85. Editorial Note

West German Chancellor Brandt met with President Nixon in Key Biscayne, Florida, December 28–29, 1971. Among the topics they discussed were a European security conference and MBFR.

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In preparation for the meeting, President’s Assistant for National Security Affairs Kissinger wrote Nixon on December 24 that he should emphasize to Brandt that “in our dealings with the USSR, we will make no arrangements at the expense of the Allies and intend to continue the closest consultations on such matters as a European Conference and troop reductions, which will not be resolved bilaterally with the USSR.” In a section entitled “Soviet Relations and European Security,” Kissinger proposed that Nixon stress the following points in his conversations with Brandt:

  • “You are working for a genuine détente with the USSR, and the Chancellor’s policies have been in a parallel direction.
  • “—There are elements in Soviet conduct that suggest they may want a better relationship with the US (and with Germany), but there are also aspects of their policies—especially outside of Europe—that are sobering;
  • “—There is the dangerous tendency to seek marginal, tactical advantage even though this sort of policy cannot help but jeopardize any longer term relationship;
  • “—What concerns you now is that having achieved some solid results, as in the Berlin agreements, we not allow the Soviets to begin to play the Allies off against each other;
  • “—There are some tactical differences in the Alliance—on such issues as the timing of a European conference, or the precise approaches to negotiating troop reductions; these are of no great consequence unless we allow the Soviets to enlarge on our small differences and inflate them into major issues; “—On European Security, you believe a Conference with the Warsaw Pact must be deferred, while the West concentrates on its own preparations. The Conference must not become a substitute security arrangement for NATO, which is what the Soviets want;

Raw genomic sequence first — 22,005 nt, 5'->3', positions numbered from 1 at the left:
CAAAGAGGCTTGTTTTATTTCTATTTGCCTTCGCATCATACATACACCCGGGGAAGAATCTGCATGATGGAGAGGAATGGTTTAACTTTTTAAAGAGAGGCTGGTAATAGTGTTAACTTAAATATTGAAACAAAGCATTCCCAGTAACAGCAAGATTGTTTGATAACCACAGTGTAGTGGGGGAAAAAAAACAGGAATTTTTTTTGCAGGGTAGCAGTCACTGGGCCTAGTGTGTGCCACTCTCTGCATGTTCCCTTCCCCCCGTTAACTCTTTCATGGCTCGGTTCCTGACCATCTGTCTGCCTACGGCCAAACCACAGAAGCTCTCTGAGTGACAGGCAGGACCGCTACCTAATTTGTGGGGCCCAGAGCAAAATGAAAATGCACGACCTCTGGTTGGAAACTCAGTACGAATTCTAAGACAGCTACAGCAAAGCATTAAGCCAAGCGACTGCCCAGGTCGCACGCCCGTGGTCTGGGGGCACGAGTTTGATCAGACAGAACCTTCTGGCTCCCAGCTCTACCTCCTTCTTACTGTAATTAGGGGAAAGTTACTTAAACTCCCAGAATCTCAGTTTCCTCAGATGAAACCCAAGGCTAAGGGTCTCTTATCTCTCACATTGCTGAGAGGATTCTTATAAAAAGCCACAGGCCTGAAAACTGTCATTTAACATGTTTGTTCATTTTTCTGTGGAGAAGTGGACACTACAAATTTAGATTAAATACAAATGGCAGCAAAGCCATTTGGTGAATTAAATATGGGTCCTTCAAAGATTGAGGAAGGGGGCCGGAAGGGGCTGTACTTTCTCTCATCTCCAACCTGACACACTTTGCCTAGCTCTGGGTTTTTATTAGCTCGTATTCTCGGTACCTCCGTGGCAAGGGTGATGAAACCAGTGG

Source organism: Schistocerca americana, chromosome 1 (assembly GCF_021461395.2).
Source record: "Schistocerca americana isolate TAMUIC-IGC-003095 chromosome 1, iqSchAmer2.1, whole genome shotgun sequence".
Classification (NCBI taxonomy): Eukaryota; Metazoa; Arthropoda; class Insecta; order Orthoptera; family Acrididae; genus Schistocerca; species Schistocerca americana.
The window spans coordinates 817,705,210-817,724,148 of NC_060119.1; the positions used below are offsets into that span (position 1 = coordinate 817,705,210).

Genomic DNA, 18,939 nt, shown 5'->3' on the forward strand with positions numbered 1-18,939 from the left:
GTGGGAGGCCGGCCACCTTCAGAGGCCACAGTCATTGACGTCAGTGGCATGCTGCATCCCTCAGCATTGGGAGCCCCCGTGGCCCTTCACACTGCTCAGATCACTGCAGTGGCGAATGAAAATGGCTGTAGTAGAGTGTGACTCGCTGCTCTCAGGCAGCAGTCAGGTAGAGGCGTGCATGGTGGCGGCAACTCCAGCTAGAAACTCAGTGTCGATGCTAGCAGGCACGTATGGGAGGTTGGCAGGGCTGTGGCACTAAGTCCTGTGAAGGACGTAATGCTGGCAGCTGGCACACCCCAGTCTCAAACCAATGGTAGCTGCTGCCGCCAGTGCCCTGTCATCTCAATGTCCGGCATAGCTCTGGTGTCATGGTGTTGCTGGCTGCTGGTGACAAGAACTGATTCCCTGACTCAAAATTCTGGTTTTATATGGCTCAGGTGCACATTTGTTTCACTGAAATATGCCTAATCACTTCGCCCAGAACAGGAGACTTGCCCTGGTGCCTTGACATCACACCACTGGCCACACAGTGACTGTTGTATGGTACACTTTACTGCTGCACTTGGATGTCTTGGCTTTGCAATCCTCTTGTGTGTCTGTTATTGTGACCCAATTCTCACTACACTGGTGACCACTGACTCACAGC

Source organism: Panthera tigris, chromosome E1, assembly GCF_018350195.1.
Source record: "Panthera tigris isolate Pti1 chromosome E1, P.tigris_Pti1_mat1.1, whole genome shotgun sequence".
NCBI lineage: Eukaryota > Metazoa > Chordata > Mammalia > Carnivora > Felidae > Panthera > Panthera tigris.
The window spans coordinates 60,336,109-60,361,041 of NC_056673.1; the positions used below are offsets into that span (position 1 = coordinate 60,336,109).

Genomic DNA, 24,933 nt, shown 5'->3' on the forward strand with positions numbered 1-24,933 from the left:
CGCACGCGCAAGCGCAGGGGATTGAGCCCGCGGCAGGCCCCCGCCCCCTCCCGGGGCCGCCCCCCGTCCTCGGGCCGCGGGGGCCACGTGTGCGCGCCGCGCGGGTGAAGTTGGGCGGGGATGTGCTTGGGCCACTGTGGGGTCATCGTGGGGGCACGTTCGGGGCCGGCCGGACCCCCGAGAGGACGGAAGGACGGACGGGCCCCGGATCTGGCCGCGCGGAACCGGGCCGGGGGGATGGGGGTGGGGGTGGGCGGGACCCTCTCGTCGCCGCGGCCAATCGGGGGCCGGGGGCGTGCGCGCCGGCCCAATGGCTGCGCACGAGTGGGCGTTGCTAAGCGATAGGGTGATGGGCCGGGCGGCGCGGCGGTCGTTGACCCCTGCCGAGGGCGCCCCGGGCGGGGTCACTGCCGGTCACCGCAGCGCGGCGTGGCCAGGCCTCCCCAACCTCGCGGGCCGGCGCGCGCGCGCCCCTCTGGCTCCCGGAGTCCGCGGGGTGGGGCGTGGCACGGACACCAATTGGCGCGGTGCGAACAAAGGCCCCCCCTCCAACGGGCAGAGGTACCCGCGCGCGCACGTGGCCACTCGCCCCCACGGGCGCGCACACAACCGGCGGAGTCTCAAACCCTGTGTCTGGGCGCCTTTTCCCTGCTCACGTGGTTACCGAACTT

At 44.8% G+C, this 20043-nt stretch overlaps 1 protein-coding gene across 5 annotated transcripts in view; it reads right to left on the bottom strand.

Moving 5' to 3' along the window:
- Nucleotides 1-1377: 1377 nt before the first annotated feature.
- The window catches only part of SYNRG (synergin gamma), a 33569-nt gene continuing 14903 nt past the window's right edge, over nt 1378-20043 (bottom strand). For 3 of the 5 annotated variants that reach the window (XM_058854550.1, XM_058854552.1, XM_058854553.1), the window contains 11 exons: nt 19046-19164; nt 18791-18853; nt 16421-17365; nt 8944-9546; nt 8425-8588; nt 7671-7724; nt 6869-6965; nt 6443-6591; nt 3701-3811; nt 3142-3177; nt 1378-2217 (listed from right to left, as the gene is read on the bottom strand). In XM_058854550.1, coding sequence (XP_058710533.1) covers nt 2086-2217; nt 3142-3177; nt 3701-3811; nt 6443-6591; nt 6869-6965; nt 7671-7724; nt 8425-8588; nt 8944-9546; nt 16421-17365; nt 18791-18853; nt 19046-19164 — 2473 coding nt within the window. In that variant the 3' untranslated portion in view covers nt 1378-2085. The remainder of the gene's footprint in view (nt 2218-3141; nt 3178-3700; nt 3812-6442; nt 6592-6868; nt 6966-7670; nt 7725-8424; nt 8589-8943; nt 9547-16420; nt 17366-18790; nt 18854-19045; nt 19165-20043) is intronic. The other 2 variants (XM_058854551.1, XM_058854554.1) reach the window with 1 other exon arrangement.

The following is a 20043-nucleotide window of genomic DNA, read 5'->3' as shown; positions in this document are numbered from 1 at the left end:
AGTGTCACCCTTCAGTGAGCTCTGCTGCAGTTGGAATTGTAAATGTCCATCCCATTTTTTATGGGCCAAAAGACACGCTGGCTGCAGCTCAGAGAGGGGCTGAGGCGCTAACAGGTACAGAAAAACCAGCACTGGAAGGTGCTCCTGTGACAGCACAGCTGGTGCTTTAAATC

• “—Similarly, improved East-West trade and economic arrangements must not dilute the unity of the EEC, or our Atlantic partnership;
  • “—Germany is the primary object and potential victim of hasty or ill-conceived agreements, whether on European security or mutual troop reductions;
  • “—On the latter—negotiated troop reductions—we rule out any bilateral bargain with the USSR; any agreement must come through the Allied consensus.” The President underlined portions of the advice. (National Archives, Nixon Presidential Materials, NSC Files, Box 918, VIP Visits, Brandt Visit Key Biscayne, December 1971, 1 of 3) The full text of the memorandum is scheduled for publication in Foreign Relations, 1969–1976, volume XLI, Western Europe; NATO, 1969–1972.

    Brandt met privately with Nixon at the latter’s residence in Key Biscayne on December 28 at 1:30 p.m., accompanied only by President’s [Page 253] Deputy Assistant for National Security Affairs Alexander Haig and Ulrich Sahm of the West German Chancellery. A memorandum of conversation prepared by Haig reads with regard to CSCE and MBFR as follows: “President Nixon stated that he would like to discuss first the Soviet summit meeting scheduled for May. This meeting had been most carefully prepared and followed specific and concrete achievements on issues of concern to the United States and the Soviets. The President recalled that he had at the previous meeting told Chancellor Brandt at the time of that meeting that the moment was not propitious for such a meeting with the Soviet leadership, but events over the past year had now crystallized in a way which offered some promise for a constructive meeting in Moscow. The President reassured Chancellor Brandt that the discussions in Moscow would in no sense result in agreements arrived at the expense of old friends. He stated that both the summit in Peking and the summit in Moscow had been undertaken with a firm commitment to that underlying philosophy. The issue of MBFR was a topic which could only be pursued within such a philosophy. No discussions should be held with the Soviets on this issue until the most careful consultation and preparation had been completed by the Western powers and only then could the topic be discussed by them with the Soviets.”